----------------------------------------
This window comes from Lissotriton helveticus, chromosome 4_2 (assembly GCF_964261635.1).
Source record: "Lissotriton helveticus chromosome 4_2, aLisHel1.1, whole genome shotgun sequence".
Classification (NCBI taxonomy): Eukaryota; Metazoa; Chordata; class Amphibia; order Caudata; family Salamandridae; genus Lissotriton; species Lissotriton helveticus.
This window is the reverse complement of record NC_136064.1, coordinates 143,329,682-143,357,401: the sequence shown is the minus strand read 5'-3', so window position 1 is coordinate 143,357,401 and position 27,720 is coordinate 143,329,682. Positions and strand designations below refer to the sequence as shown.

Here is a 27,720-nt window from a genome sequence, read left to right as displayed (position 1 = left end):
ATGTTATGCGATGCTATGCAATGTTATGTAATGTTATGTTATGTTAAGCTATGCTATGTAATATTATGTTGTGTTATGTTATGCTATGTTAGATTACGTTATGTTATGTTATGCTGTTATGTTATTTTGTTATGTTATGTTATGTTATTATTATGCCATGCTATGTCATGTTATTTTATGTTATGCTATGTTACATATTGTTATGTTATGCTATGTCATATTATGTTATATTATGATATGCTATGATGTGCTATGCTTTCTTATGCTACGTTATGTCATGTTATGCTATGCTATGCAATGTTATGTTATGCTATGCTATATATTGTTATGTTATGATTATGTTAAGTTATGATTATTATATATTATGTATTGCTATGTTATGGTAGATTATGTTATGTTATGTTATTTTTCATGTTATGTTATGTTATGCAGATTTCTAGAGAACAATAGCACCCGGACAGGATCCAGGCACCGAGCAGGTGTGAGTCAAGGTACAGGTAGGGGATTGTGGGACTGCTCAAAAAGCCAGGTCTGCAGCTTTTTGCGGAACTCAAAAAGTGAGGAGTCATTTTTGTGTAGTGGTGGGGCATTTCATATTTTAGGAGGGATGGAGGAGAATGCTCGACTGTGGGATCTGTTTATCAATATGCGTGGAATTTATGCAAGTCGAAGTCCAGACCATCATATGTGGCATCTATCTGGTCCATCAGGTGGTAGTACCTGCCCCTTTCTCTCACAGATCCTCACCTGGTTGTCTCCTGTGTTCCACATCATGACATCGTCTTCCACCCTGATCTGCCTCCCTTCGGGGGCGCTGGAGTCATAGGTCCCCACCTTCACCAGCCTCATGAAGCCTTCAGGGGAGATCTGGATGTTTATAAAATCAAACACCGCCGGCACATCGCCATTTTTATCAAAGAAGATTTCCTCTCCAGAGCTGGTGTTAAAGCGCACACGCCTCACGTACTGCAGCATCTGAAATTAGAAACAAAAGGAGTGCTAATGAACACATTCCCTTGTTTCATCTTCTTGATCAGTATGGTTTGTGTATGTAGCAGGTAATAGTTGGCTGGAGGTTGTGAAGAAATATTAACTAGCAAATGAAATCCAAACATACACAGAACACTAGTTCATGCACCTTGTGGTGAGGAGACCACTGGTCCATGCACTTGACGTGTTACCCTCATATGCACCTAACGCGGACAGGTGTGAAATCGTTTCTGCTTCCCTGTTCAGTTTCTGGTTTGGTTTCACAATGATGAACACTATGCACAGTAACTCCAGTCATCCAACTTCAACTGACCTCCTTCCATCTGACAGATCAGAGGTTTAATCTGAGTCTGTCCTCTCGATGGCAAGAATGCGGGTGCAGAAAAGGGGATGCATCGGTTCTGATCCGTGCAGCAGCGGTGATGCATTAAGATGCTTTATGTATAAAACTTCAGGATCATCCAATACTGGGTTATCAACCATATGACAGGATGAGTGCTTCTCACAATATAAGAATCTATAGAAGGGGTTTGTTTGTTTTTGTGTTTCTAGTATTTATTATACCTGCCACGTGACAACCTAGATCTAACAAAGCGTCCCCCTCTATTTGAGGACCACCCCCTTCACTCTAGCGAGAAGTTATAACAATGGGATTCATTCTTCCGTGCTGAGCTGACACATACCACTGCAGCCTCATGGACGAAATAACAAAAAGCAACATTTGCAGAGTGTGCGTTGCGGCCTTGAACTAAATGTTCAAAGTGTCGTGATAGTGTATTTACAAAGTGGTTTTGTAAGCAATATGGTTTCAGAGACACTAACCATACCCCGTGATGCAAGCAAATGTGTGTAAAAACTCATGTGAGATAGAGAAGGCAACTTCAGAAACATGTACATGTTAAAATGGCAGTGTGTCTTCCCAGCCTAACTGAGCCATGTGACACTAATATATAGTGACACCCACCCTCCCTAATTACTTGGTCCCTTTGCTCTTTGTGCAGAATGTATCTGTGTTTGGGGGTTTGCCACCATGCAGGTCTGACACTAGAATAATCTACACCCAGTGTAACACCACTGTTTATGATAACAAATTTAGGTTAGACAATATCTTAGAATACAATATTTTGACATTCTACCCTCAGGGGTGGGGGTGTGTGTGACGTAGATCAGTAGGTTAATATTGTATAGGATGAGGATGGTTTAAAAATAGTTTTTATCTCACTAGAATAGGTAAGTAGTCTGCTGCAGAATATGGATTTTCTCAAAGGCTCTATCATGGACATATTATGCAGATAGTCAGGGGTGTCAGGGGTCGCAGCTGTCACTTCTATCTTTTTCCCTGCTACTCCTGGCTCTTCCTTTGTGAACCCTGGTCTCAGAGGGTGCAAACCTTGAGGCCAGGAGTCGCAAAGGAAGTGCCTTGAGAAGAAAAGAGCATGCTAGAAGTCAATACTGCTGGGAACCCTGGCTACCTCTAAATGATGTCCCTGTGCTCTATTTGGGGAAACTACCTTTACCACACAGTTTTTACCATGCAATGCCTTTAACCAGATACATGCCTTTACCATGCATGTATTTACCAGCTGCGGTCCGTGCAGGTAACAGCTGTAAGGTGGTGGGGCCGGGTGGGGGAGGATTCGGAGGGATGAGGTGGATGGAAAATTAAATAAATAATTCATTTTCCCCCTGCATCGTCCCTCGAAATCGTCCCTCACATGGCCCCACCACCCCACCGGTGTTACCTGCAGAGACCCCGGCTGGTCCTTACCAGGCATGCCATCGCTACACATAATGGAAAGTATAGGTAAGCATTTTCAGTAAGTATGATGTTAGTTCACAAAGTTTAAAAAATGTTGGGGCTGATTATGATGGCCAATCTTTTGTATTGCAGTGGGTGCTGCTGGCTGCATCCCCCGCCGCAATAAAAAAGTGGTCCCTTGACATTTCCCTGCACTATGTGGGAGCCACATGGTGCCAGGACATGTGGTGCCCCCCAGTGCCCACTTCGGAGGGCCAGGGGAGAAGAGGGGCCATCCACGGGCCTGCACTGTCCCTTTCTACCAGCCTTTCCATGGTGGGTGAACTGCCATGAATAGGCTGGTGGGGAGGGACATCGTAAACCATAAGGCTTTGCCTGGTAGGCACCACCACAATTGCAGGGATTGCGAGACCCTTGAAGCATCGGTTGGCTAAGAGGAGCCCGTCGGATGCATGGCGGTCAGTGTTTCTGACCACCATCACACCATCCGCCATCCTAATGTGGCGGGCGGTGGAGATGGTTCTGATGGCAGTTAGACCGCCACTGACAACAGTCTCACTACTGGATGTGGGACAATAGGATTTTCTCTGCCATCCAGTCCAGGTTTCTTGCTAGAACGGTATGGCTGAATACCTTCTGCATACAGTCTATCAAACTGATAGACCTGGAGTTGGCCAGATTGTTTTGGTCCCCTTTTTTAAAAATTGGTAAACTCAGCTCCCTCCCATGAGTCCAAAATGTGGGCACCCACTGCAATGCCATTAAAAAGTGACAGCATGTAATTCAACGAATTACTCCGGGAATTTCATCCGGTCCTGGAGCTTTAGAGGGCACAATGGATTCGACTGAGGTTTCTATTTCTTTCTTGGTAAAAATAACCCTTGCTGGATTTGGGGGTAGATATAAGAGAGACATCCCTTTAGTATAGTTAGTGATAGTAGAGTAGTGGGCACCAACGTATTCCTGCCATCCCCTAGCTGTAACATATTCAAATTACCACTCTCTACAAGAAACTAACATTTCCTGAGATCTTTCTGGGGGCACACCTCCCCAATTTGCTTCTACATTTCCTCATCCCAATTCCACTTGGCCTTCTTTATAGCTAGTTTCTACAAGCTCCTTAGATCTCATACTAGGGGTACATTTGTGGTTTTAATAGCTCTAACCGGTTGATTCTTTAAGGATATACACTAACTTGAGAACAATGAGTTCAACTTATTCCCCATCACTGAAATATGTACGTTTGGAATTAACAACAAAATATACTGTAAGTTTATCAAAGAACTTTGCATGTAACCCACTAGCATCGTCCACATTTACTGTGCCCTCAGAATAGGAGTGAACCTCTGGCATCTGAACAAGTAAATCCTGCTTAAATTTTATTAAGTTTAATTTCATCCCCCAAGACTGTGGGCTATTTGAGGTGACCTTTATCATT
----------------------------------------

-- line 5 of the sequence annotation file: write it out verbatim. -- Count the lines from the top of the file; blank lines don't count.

Here is a 27,720-nt window from a genome sequence, read left to right as displayed (position 1 = left end):